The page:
Thank you for reading, caring and acting—not only for our oceans, but also for the people and communities who rely on those ocean waters for their livelihoods. And congratulations to Maine and Maryland —In the future, we hope to congratulate other coastal states working to address ocean acidification too!

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Gulf of Maine Cleanups Show Ocean Trash Is Global Problem With Local Impacts, Solutions http://blog.oceanconservancy.org/2013/08/28/gulf-of-maine-cleanups-show-ocean-trash-is-global-problem-with-local-impacts-solutions/ http://blog.oceanconservancy.org/2013/08/28/gulf-of-maine-cleanups-show-ocean-trash-is-global-problem-with-local-impacts-solutions/#comments Wed, 28 Aug 2013 21:50:18 +0000 Allison Schutes http://blog.oceanconservancy.org/?p=6565 Scientist aboard American Promise empties a net full of marine debris

Photo: Allison Schutes / Ocean Conservancy

200 miles, 7 beaches, 4 islands and over 7,500 pieces of trash: These numbers can be used to describe my time with Rozalia Project in the Gulf of Maine. But they don’t tell the whole story. Instead “inspiring” seems to capture most of my emotions.

Incredible scenery and wildlife served as the backdrop for the long days we spent collecting and removing trash while living aboard American Promise. Not only were we surrounded by a large pod of Atlantic white-sided dolphins as we sailed south from Hurricane Island, but we also had a finback whale come within 5 meters of the boat at sunset. We saw the spouts of another whale in the moonlight reflecting off the ocean, and we observed harbor porpoises and seals, a pair of bald eagles and even an ocean sunfish, or Mola mola, in Gosport Harbor.

Our crew of 10—eight people and two dogs—were united with one goal: to remove as much trash from the shoreline and ocean surface as possible while recording data about each and every item we removed. Sailing from Bar Harbor to Kittery, Maine, we conducted seven shoreline cleanups on four different islands, and aboard American Promise, we performed three Neuston net tows and multiple dip-net sessions—all resulting in the collection of a lot of trash.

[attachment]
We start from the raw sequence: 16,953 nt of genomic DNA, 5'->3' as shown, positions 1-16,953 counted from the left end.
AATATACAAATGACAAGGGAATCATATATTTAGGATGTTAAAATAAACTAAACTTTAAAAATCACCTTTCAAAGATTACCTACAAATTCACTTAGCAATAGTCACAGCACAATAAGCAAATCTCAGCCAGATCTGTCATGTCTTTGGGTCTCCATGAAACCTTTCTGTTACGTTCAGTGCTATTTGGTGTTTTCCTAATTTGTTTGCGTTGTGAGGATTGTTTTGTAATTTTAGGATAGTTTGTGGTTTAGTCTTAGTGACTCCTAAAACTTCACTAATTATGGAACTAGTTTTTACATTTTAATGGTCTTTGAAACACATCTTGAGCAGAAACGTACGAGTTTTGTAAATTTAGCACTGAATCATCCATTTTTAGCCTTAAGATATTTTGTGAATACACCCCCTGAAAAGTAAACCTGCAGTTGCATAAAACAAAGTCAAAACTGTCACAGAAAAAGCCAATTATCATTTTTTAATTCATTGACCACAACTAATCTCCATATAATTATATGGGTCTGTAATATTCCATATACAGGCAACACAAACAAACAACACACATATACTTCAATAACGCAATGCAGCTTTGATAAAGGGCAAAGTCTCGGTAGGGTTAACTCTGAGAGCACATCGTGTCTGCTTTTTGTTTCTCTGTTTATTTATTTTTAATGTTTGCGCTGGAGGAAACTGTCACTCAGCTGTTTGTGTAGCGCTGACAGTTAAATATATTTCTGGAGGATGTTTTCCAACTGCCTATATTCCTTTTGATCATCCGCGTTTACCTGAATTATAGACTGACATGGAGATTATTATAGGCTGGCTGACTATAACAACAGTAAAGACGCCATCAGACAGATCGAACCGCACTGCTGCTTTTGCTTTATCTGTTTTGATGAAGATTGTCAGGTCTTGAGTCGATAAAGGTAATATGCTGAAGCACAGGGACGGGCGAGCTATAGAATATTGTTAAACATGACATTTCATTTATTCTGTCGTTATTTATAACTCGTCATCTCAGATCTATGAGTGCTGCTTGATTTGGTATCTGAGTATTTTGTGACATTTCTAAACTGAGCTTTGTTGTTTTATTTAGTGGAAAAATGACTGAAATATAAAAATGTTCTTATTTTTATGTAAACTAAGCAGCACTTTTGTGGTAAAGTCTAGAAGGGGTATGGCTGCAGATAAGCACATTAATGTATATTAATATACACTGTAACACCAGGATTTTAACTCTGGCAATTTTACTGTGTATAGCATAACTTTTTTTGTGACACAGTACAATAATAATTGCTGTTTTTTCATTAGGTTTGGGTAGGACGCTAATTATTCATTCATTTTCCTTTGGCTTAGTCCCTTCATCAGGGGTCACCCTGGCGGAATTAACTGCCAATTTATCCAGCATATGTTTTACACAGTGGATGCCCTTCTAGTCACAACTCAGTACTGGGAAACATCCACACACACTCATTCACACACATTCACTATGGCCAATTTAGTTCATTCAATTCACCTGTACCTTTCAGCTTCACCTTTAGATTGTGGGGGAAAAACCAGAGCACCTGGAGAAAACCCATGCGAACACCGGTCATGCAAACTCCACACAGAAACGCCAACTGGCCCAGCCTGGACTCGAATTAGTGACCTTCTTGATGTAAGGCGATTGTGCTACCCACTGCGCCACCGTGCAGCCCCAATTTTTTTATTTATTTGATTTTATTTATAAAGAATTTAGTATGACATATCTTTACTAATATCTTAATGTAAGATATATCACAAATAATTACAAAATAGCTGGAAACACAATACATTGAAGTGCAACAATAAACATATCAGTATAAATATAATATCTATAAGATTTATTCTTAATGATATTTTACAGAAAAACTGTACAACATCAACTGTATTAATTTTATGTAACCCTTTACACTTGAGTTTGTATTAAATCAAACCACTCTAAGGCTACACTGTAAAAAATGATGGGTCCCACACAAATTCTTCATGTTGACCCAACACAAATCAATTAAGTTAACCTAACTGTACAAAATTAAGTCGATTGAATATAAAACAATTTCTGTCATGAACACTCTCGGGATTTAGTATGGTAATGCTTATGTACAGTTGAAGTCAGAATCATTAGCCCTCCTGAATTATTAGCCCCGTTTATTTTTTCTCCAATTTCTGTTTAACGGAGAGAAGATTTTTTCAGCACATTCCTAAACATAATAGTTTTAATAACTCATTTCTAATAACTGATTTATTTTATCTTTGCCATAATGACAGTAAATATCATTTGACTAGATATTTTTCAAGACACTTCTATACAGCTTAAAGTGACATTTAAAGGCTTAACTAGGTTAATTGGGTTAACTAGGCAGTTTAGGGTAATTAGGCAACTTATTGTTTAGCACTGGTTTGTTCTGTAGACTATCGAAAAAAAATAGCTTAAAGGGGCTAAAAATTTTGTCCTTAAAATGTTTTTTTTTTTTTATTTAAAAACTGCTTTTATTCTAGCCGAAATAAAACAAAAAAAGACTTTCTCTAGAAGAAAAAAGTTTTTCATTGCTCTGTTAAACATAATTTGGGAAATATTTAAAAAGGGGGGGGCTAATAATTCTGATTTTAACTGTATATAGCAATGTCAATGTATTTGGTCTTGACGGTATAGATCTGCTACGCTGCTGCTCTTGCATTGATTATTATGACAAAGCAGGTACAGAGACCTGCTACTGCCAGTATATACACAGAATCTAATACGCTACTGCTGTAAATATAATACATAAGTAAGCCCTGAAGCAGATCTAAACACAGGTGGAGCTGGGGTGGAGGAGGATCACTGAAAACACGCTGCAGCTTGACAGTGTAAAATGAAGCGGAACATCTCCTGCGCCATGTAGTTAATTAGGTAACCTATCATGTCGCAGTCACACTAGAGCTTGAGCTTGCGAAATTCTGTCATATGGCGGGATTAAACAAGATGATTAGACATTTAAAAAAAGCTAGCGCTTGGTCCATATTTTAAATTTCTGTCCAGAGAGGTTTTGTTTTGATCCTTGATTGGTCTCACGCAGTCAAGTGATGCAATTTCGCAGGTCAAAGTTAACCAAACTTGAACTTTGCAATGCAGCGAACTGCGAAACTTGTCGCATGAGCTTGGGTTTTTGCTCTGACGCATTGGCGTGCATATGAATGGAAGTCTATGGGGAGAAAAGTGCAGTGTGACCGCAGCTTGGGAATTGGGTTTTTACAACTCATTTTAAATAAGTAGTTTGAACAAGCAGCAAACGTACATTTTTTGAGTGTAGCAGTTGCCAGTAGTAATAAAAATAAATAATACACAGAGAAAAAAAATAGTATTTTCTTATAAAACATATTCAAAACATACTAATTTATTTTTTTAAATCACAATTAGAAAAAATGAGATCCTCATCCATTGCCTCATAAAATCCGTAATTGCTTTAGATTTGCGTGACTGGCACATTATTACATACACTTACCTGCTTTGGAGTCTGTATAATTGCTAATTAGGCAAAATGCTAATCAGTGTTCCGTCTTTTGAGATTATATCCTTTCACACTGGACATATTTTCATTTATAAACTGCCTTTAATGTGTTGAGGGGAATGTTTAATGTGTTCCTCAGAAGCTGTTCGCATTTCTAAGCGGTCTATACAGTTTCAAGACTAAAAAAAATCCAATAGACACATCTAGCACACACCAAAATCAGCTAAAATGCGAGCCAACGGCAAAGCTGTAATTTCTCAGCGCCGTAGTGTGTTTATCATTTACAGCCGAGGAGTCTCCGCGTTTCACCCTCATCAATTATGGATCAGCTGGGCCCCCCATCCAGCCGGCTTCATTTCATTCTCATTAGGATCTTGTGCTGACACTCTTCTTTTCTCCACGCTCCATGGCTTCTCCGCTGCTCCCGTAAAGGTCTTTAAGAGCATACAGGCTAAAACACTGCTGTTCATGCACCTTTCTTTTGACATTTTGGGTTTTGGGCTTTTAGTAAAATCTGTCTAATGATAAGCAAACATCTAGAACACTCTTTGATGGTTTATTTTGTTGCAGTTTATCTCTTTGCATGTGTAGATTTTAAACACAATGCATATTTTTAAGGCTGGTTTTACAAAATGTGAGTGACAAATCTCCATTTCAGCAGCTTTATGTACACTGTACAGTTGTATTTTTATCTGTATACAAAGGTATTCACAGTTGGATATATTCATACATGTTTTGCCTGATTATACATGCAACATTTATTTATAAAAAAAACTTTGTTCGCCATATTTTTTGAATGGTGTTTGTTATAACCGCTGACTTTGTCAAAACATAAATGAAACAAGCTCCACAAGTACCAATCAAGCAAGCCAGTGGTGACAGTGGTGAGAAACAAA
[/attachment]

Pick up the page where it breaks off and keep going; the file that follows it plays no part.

Despite traveling to several remote islands off Maine’s rocky coast, we found many of the same items that top our list during the International Coastal Cleanup every year. Items like food wrappers, plastic beverage bottles, foam cups and plates, and bottle caps were prevalent on almost every cleanup conducted while sailing through the Gulf of Maine.

These results are not incredibly surprising because we know that trash travels. Whether carried by the wind, current or human hands, everyday trash is able to make its way to even the most remote of places. For example, I pulled a food wrapper, a cigarette butt and a strap for sunglasses out of the water while sailing 50 miles off the coast of Portland, Maine.

Yet during this journey, single use plastic items were not our biggest finds. Fishing gear, including rope, monofilament line, fishing buoys, pots and traps, and lobster claw bands topped our list of items collected through the entire journey. We even found lobster bands, bleach and beverage bottles with French labels and markings, indicating these items may have started their journey in Canada.

All of these data are further indicative that ocean trash is a global problem with local impacts and local solutions. We all have a role to play in combating ocean trash, and joining us for the 28th International Coastal Cleanup is a great place to start.

Want to get started before the Cleanup? Take the pledge to help turn the tide on ocean trash.